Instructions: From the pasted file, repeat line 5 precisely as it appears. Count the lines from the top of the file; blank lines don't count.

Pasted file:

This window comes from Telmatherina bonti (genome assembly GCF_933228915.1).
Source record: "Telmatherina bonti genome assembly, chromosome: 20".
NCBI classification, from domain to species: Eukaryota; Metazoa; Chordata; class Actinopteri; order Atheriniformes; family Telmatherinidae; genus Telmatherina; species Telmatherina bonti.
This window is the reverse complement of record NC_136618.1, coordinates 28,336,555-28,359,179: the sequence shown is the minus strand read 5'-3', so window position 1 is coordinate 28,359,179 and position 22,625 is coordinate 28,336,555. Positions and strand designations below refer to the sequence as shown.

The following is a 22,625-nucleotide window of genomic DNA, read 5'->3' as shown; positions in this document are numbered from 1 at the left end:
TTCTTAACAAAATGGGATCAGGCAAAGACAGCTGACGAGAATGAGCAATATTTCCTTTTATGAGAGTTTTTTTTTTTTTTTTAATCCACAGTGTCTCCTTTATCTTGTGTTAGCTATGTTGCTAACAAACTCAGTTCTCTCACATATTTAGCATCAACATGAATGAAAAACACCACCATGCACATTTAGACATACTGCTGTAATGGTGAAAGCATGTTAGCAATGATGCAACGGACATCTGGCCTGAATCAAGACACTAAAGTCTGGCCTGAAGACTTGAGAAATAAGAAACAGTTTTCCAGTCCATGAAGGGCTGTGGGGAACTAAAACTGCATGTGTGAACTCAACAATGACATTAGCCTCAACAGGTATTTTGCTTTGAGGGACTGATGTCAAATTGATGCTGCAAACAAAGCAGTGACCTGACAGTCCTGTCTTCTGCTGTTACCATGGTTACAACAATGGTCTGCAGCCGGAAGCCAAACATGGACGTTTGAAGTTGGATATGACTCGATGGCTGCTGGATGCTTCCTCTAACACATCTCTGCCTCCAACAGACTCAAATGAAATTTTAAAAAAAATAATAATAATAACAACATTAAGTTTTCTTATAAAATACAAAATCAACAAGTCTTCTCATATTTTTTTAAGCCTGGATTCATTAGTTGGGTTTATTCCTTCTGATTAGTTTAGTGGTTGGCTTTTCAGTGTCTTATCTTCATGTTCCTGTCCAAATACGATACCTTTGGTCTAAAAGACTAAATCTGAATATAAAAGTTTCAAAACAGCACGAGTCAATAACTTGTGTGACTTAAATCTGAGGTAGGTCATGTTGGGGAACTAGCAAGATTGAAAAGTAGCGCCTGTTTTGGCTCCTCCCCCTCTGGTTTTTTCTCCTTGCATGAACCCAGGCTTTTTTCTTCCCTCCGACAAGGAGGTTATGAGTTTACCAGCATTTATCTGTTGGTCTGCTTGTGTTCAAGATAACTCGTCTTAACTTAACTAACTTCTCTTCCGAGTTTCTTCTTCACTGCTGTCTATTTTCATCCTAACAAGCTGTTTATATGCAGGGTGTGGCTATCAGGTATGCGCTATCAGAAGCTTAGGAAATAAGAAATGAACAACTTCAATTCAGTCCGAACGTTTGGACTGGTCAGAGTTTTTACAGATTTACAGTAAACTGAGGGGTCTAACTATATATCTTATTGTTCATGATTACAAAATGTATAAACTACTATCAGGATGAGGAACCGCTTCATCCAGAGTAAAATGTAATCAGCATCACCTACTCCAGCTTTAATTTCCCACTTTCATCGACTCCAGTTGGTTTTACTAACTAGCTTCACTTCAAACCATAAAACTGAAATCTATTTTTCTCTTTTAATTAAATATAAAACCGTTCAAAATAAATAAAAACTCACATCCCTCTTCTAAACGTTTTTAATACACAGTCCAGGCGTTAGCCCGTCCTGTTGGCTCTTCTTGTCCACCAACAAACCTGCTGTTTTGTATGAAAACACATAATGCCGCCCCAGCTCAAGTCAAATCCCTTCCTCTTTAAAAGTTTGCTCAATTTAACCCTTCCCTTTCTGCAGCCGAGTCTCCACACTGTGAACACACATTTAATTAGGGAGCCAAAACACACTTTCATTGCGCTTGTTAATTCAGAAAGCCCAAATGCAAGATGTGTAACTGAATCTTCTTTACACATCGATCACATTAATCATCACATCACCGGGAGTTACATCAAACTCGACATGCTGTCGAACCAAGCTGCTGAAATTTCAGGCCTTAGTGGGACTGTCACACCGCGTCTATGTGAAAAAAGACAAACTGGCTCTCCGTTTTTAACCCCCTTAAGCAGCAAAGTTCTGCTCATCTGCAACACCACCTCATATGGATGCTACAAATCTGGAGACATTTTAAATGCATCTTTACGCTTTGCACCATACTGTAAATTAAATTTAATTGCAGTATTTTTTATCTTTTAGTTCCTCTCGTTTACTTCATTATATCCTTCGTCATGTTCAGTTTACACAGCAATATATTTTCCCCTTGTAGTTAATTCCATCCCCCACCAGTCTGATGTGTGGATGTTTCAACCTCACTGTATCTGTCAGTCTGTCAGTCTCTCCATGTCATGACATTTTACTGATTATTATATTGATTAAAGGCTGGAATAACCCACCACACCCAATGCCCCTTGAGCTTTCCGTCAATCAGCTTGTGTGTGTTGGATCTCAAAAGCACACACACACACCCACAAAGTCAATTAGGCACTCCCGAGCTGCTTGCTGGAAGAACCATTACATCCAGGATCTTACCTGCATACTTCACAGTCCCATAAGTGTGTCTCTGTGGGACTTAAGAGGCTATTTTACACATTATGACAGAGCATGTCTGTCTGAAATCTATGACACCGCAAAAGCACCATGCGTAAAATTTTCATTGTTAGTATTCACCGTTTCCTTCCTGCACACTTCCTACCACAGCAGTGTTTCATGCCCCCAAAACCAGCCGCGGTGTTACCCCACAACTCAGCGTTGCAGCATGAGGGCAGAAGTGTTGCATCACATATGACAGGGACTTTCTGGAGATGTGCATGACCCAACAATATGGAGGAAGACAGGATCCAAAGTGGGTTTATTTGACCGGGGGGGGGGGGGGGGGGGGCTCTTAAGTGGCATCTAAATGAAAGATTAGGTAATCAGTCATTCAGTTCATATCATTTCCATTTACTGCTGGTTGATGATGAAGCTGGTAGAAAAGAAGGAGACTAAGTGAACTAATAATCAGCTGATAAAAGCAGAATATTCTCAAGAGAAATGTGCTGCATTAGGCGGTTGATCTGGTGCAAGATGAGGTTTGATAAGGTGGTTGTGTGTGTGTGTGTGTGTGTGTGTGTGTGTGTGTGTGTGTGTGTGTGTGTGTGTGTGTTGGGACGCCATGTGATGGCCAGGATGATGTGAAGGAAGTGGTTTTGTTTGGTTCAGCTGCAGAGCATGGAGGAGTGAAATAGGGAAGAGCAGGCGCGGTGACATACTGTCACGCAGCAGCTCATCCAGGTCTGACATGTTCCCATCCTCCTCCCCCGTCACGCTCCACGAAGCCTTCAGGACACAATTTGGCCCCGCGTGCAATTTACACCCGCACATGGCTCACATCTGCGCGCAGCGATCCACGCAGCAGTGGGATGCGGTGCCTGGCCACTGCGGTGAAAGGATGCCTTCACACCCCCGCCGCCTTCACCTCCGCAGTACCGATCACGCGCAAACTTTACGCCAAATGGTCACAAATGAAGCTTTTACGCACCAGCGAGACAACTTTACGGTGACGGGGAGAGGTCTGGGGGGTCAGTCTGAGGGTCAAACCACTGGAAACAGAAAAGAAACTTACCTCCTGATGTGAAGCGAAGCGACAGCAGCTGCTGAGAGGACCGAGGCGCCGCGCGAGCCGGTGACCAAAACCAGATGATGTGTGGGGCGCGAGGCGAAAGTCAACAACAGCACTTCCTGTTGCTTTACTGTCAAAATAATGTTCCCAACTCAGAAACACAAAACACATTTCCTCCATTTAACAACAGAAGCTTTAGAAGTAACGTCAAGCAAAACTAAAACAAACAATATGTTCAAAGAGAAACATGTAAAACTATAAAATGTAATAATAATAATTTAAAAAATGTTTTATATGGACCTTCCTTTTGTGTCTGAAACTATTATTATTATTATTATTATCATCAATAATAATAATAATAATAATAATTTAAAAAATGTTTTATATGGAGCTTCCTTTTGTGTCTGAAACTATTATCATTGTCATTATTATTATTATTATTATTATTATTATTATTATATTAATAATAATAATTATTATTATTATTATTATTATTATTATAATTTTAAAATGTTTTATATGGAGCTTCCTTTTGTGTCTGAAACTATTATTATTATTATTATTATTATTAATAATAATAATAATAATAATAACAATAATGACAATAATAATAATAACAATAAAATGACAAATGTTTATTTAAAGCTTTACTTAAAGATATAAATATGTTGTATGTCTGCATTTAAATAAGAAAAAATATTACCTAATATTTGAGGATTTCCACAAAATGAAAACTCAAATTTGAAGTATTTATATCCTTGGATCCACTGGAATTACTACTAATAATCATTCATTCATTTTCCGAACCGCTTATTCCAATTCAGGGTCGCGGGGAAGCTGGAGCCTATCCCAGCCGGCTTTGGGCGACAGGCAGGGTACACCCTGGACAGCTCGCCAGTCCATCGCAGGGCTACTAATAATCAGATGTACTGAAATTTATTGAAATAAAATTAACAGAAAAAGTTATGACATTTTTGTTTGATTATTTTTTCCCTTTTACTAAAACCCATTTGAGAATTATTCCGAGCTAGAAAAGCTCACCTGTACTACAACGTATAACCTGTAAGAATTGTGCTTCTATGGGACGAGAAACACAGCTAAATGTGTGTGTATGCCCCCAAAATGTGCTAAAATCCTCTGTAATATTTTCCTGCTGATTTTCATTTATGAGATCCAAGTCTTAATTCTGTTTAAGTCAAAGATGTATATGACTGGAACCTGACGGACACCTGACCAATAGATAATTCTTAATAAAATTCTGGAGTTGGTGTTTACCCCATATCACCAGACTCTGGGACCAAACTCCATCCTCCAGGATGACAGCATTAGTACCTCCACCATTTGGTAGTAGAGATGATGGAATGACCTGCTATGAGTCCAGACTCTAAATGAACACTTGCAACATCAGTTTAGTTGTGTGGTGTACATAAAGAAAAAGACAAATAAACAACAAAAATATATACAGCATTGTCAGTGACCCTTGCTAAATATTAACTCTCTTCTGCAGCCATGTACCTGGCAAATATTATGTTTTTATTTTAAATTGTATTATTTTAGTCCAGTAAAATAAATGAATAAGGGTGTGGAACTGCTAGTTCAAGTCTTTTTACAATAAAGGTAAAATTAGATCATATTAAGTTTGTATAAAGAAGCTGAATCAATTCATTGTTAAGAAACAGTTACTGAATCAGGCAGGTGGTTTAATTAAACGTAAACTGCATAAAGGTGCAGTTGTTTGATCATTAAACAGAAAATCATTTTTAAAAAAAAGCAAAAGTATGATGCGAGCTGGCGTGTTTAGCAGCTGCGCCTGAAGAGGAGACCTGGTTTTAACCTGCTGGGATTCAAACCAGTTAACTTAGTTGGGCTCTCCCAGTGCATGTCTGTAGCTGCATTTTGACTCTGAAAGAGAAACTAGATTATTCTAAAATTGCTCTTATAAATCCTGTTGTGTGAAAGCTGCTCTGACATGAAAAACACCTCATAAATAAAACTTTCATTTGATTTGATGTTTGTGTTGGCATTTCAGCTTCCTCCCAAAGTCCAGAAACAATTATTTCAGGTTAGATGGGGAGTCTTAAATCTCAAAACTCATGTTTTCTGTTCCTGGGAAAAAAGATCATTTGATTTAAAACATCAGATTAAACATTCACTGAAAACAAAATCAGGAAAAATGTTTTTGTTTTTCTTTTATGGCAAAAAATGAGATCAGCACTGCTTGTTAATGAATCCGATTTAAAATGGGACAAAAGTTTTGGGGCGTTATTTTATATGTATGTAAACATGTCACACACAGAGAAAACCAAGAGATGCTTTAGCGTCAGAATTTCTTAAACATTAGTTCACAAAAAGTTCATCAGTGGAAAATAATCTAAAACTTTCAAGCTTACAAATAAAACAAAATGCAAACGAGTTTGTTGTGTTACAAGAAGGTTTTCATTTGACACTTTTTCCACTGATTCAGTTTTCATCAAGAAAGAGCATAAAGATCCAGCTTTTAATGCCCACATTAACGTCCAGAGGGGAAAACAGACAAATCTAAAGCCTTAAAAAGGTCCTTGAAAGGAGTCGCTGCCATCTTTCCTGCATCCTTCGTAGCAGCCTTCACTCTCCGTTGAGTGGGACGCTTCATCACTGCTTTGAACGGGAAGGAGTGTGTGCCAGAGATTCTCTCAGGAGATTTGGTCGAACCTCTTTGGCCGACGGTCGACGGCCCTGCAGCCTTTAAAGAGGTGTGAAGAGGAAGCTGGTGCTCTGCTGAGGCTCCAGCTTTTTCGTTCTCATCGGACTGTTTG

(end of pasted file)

The following is a 22,625-nucleotide window of genomic DNA, read 5'->3' as shown; positions in this document are numbered from 1 at the left end: